Supai, Arizona: Life Inside America’s Most Remote Settlement

Elisabeth Edwards
Photo Credits: Universal Images Group / Carol M. Highsmith / Buyenlarge / Getty Images

Beneath the towering rock formations of the Grand Canyon, eight miles from the nearest road, lies the remote settlement of Supai, Arizona. Here, time seems to stand still in the village where mail is still carried by mules and stunning views of blue-green waterfalls echo back to the rich history of the area’s original occupants, the Havasupai. Take a look inside the most remote settlement in the contiguous US.

The making of America’s most remote village

Supai village lies in the valley of one of the many canyons that were formed millions of years ago as part of what is now called the Grand Canyon. The Grand Canyon region began its transformation almost two billion years ago when the large inner gorge was first formed. Over millions of years, the Colorado River has eroded the rock formations, creating the breathtaking cliffs and valleys that attract five million visitors each year.

Photo of the Supai valley
The stunning views of Supai, Arizona. (Photo Credit: Jeremy Bishop / Wikimedia Commons / CC0 1.0)

For over 1,000 years the Havasupai people – or the People of the Blue Green Waters – have called Supai, Arizona home. Named after the limestone aquifer that provides the village with beautiful blue-green waters, the Havasupai have used the water to create their own oasis in the harsh and unforgiving desert where temperatures reach as high as 116 degrees Fahrenheit.

The Havasupai tribe is the smallest Indian Nation in America, with a total membership of 600 people. But prior to the arrival of European settlers, the Havasupai occupied a vast portion of the desert, a settlement the same size as Delaware. Thanks to the abundant rivers and waterfalls, they perfected farming and irrigation which allowed them to farm corn, beans, and squash. In the winter months, the men hunted for game nearby.

Three little boys on a horse
Three Supai boys on horseback. (Photo Credit: Corbis / Getty Images)

The struggle for Supai

By the 1870s, miners arrived in pursuit of silver deposits in the area. Along with the establishment of the Santa Fe Railroad and the Grand Canyon’s designation as a national park in 1919, the Havasupai tribe’s once prosperous community was about to lose its ancestral home.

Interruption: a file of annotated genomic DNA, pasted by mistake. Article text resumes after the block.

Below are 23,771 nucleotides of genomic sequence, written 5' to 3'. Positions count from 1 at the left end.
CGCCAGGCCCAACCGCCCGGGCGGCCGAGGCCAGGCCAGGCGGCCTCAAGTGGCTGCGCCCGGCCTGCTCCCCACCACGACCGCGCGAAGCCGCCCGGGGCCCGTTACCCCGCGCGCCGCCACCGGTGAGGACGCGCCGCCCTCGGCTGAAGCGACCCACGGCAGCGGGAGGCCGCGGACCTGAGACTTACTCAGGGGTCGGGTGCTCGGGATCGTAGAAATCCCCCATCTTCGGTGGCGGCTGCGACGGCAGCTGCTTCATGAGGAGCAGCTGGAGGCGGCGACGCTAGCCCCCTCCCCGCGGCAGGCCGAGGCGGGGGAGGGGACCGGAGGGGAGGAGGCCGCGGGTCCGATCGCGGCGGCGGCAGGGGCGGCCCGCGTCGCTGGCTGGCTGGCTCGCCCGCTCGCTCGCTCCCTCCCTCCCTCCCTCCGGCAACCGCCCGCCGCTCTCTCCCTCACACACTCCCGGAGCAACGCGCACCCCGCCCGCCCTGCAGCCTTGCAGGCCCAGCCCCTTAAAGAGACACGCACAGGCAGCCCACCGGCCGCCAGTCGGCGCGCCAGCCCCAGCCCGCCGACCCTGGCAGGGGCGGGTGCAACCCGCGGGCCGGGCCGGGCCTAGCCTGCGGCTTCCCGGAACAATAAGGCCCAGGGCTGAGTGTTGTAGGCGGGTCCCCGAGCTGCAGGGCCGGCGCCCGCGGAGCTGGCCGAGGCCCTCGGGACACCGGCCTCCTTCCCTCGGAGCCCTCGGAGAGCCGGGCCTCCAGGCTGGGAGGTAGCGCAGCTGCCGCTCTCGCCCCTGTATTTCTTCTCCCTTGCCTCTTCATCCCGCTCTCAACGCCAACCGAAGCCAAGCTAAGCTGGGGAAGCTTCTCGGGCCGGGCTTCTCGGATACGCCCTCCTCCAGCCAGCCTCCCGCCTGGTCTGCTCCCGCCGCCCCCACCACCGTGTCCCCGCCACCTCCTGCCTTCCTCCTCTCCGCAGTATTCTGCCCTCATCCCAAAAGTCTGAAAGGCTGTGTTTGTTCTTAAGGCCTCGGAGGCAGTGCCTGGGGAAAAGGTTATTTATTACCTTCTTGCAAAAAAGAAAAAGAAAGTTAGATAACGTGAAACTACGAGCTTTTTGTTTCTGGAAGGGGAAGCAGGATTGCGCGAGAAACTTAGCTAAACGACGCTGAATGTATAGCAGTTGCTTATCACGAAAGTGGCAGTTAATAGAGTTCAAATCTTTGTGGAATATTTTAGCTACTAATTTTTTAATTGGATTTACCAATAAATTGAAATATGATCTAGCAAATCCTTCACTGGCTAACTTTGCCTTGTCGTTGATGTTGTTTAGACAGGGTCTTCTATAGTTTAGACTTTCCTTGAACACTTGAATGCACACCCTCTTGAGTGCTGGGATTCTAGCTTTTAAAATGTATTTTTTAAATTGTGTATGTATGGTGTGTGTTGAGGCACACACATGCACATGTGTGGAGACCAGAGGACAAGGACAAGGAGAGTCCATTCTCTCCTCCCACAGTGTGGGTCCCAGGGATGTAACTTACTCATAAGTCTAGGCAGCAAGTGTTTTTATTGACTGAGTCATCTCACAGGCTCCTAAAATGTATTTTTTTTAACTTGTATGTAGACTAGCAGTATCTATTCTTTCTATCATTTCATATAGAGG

A man photographed in front of a stick structure
A Havasupai man standing in front of his ha-wa, a traditional structure made of sticks and grass. (Photo Credit: Corbis / Getty Images)

Rex Tilousi, a Havasupai elder in the Supai community, shared a moving story about his great-great-grandfather at a prayer gathering to protest toxic uranium mining taking place on Havasupai lands:

“When Roosevelt came to our village, he gathered elders to sign papers even though they couldn’t read them. Then he said, ‘I’m taking your lands. Don’t go up to the rim anymore. No hunting or gathering here, no prayers, no sweat lodges. I don’t want you in the park.’ In 1919, they removed the peoples living there. The last Havasupai chased out was my great-great-grandfather, Borough. He refused to leave the home he loved and gave him life… That same year he passed away and was buried at the top of Havasu Falls.”

The Supai village overshadowed by the Grand Canyon
An aerial view of the Havasupai Reservation. (Photo Credit: Mark Peterson / Corbis / Getty Images)

The Havasupai Reservation was established in 1882, stripping the community of all but 500 acres of their land. The rest of their lands were taken by the federal government for public use. In 1975, the Havasupai’s lands were restored after years of fighting the US government to restore their rightful property. It now spans over 180,000 acres of land consisting of desert and the western edge of the Grand Canyon’s South Rim.

A treacherous journey to Supai

Getting to Supai is no easy feat. The remote settlement can only be reached by foot, horseback, or helicopter. Because of this, basic services like mail are a challenging task. Supai is the only place in the US where the United States Postal Service transports all mail in and out of the canyon over an eight-mile trek using mules. You won’t even find a single automobile in Supai!

While tourists flock to Supai to experience life in a remote village, dangerous weather conditions like flash floods can easily overwhelm the small valley. In 2018, a flash flood forced the 200 residents of the Havasupai Reservation to evacuate via helicopter and ATVs – an emergency that could have turned deadly due to the limited exits out of the village.

Mules with mail boxes strapped to them
USPS mules carry mail from Supai to the outside world. (Photo Credit: Elf / Wikimedia Commons / CC BY-SA 4.0)
A man sits in a hammock at a Supai waterfall
Relaxing at one of Supai’s stunning waterfalls. (Photo Credit: Jeremy Bishop / Wikimedia Commons / CC0 1.0)

Supai’s tourist industry provides income for the majority of residents who accommodate thousands of hikers and campers each year. Looking to explore Supai for yourself? Visitors must stay in the village for at least one night at one of the campgrounds or lodges. The Havasupai Museum of Culture provides visitors with programs on the history, culture, and traditions of the Havasupai. The museum also hosts the annual Havasupai Peach Festival in late summer and the Grandmother Canyon Gathering in the fall.

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Between the Supai and Havasupai Campgrounds, you will find three stunning waterfalls: Navajo, Rock, and Havasu Falls. The idyllic Mooney Falls is also just outside of town.